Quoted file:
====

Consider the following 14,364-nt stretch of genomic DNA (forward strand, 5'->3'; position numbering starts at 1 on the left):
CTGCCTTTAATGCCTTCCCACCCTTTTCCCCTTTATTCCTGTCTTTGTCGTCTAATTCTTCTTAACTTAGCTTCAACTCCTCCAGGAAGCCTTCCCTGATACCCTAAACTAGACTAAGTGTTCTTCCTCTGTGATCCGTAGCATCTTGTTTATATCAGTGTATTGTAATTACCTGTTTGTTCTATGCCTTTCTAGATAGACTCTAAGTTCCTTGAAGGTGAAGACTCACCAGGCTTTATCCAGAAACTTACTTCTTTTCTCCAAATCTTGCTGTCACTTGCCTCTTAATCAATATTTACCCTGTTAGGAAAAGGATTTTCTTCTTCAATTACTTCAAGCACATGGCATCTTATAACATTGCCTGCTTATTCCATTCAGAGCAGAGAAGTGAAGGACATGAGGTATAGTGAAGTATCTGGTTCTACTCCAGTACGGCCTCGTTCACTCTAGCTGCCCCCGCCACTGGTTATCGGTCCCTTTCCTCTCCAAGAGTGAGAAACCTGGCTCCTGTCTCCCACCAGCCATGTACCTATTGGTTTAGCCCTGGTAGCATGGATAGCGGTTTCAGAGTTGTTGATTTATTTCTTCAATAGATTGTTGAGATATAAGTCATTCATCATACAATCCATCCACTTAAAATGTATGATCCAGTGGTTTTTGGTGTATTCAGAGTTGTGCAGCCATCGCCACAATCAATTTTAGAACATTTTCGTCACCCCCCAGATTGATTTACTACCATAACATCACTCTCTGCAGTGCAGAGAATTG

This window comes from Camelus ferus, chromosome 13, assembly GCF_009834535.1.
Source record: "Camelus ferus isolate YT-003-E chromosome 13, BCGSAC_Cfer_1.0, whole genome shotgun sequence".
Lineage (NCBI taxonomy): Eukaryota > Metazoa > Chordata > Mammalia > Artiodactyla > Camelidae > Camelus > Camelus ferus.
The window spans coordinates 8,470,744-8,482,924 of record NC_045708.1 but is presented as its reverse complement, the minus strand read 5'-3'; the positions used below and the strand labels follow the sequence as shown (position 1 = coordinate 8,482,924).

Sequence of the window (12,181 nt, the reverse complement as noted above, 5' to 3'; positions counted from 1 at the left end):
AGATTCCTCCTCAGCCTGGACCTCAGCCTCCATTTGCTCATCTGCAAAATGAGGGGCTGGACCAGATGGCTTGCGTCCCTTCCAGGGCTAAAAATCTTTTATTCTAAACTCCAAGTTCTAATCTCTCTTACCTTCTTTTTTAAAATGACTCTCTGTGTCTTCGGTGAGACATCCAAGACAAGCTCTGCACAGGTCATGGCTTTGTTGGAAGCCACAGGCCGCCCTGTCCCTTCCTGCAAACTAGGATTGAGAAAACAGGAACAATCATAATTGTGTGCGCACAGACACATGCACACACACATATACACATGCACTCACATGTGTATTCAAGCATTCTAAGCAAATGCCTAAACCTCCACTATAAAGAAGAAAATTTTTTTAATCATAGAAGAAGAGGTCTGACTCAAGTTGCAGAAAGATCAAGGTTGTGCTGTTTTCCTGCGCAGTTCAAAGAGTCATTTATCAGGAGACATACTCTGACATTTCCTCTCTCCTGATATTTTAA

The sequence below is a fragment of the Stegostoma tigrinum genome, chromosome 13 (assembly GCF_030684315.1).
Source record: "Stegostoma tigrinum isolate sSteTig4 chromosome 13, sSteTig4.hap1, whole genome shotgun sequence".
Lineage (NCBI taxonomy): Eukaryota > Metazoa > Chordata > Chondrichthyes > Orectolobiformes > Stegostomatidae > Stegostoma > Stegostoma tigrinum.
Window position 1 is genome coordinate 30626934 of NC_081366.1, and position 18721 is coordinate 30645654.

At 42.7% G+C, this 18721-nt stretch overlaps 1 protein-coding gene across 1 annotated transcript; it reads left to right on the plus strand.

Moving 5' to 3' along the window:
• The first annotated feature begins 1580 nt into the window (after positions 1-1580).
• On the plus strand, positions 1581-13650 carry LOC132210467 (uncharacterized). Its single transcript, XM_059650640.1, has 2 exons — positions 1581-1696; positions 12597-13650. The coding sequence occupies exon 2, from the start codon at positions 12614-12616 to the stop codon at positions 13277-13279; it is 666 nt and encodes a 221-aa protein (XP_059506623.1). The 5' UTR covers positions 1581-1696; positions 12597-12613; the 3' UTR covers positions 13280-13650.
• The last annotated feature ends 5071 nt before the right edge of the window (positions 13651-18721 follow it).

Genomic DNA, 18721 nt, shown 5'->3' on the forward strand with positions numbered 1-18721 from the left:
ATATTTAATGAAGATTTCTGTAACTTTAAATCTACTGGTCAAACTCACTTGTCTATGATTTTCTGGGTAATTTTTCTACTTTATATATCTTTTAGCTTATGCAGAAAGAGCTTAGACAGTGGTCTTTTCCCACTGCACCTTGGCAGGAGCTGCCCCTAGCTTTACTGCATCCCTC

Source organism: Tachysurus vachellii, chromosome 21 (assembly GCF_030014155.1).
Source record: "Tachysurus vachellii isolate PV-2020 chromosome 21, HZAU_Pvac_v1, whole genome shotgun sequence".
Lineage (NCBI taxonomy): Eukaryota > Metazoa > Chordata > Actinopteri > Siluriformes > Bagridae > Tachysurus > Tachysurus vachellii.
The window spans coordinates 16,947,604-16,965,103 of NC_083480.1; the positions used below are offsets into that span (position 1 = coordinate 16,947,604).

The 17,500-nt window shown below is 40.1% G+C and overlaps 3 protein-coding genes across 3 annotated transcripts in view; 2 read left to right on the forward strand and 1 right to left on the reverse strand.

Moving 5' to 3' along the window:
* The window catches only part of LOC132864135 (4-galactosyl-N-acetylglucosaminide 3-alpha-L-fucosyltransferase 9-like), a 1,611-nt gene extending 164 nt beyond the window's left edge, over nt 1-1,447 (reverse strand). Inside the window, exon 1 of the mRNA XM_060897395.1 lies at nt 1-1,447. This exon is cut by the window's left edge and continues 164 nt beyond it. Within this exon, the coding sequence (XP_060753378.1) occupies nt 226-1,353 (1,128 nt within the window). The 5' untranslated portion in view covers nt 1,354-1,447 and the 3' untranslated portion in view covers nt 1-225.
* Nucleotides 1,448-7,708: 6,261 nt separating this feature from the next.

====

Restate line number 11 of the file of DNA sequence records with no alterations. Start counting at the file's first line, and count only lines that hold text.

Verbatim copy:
Lineage (NCBI taxonomy): Eukaryota > Metazoa > Chordata > Chondrichthyes > Orectolobiformes > Stegostomatidae > Stegostoma > Stegostoma tigrinum.